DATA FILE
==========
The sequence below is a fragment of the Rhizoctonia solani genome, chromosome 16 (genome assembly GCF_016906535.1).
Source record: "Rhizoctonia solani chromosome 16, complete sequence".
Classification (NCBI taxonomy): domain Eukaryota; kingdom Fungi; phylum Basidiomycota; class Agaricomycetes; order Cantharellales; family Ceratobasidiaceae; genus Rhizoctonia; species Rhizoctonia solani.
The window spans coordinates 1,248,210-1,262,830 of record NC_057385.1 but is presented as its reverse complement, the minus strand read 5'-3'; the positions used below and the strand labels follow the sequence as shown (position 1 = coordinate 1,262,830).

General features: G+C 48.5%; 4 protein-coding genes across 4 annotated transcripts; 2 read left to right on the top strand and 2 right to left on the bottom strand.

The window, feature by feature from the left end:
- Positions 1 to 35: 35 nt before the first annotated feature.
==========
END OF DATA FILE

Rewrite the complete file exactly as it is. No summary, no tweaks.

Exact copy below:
The sequence below is a fragment of the Rhizoctonia solani genome, chromosome 16 (genome assembly GCF_016906535.1).
Source record: "Rhizoctonia solani chromosome 16, complete sequence".
Classification (NCBI taxonomy): domain Eukaryota; kingdom Fungi; phylum Basidiomycota; class Agaricomycetes; order Cantharellales; family Ceratobasidiaceae; genus Rhizoctonia; species Rhizoctonia solani.
The window spans coordinates 1,248,210-1,262,830 of record NC_057385.1 but is presented as its reverse complement, the minus strand read 5'-3'; the positions used below and the strand labels follow the sequence as shown (position 1 = coordinate 1,262,830).

General features: G+C 48.5%; 4 protein-coding genes across 4 annotated transcripts; 2 read left to right on the top strand and 2 right to left on the bottom strand.

The window, feature by feature from the left end:
- Positions 1 to 35: 35 nt before the first annotated feature.